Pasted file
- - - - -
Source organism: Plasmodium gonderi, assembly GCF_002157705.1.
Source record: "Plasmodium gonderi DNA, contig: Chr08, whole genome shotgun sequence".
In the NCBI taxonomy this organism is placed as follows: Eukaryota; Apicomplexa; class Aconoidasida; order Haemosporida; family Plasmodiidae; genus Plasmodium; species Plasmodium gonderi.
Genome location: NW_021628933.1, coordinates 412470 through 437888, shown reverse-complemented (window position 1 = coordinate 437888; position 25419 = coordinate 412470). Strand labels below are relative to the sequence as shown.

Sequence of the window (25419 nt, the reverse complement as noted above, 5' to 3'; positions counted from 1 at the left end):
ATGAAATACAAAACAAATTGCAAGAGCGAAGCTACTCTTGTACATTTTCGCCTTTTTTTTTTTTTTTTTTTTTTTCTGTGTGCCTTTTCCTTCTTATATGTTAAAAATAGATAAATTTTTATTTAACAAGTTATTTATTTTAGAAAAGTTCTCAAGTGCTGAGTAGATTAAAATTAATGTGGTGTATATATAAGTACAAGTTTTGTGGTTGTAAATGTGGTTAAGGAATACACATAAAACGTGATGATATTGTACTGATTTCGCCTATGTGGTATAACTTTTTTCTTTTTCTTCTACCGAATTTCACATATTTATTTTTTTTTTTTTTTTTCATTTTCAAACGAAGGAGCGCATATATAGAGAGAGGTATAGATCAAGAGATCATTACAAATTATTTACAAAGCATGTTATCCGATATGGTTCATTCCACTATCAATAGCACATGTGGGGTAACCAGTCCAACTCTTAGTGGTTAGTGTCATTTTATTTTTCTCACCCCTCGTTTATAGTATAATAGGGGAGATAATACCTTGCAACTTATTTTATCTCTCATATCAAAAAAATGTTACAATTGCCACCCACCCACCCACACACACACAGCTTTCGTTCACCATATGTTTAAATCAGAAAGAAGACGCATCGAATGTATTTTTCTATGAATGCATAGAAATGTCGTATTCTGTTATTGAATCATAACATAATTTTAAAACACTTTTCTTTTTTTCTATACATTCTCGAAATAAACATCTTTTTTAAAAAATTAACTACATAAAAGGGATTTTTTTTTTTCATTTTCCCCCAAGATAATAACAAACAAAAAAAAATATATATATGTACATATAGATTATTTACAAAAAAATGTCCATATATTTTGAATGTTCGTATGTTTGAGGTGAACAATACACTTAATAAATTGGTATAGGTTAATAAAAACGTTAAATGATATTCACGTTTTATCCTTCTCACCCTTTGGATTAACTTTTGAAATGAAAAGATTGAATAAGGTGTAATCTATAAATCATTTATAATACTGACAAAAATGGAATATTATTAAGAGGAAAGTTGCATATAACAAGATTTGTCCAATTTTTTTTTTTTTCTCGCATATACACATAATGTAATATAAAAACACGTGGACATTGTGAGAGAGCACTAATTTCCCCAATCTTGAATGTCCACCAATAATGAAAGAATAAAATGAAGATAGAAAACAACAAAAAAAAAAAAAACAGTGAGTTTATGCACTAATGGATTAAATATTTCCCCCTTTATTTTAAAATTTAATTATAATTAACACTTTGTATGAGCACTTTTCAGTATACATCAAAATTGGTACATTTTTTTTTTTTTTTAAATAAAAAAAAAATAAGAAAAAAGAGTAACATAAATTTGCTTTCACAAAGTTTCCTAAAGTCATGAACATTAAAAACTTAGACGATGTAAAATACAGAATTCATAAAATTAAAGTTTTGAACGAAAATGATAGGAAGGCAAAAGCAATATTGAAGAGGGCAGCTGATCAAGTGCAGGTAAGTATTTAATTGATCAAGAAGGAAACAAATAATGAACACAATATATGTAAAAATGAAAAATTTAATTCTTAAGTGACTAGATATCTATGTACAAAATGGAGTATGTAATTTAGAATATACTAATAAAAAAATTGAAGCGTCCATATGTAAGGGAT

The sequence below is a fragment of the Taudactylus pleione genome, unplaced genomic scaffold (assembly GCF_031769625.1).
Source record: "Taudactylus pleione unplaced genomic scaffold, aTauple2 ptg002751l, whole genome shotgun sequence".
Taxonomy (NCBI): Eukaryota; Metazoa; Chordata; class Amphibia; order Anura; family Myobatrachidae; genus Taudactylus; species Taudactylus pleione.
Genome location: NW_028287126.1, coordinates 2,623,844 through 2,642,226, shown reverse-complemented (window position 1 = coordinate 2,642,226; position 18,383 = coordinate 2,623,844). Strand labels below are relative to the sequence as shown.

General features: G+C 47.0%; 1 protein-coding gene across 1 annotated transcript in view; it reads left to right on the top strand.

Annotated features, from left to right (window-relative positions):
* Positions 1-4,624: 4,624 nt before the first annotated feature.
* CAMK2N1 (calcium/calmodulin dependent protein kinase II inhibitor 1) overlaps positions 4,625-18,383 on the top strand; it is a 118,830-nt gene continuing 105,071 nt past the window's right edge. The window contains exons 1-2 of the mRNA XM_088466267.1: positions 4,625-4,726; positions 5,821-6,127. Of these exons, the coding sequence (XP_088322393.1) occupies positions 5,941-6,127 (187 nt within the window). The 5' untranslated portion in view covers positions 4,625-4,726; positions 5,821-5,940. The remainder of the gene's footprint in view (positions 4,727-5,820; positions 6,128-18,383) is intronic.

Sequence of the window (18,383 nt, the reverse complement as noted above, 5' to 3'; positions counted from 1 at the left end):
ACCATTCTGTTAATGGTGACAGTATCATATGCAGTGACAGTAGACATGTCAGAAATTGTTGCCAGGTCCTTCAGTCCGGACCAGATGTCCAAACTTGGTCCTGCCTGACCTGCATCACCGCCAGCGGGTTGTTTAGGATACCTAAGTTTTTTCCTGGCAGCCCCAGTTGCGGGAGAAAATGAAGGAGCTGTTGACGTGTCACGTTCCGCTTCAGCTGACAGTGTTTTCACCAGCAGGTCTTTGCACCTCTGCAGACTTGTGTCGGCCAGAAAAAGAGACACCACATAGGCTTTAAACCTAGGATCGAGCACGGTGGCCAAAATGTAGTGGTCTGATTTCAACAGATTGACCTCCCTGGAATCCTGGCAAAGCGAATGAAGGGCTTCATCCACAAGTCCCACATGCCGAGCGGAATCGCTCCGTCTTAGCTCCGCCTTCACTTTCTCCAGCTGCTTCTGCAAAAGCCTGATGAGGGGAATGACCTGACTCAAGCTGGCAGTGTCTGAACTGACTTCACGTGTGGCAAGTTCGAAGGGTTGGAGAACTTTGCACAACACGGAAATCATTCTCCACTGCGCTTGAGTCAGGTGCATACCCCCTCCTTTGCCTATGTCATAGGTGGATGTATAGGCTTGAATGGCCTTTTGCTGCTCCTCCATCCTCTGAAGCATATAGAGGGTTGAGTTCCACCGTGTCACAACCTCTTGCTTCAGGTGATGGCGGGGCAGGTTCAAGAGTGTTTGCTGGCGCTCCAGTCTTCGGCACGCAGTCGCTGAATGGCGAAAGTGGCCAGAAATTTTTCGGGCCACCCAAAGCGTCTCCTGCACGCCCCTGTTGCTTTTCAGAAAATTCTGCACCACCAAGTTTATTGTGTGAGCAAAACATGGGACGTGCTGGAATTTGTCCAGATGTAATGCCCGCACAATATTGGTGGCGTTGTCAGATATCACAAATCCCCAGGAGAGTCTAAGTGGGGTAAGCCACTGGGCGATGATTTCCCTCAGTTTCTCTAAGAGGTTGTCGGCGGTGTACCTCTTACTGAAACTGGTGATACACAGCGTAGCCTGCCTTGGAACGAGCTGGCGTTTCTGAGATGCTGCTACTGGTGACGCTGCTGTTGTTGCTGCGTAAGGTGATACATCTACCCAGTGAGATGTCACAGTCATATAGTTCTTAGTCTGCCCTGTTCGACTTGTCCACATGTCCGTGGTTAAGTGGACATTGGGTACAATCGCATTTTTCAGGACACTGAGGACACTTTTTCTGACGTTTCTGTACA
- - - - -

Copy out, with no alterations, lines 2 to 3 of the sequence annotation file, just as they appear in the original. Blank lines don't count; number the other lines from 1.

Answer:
Source record: "Plasmodium gonderi DNA, contig: Chr08, whole genome shotgun sequence".
In the NCBI taxonomy this organism is placed as follows: Eukaryota; Apicomplexa; class Aconoidasida; order Haemosporida; family Plasmodiidae; genus Plasmodium; species Plasmodium gonderi.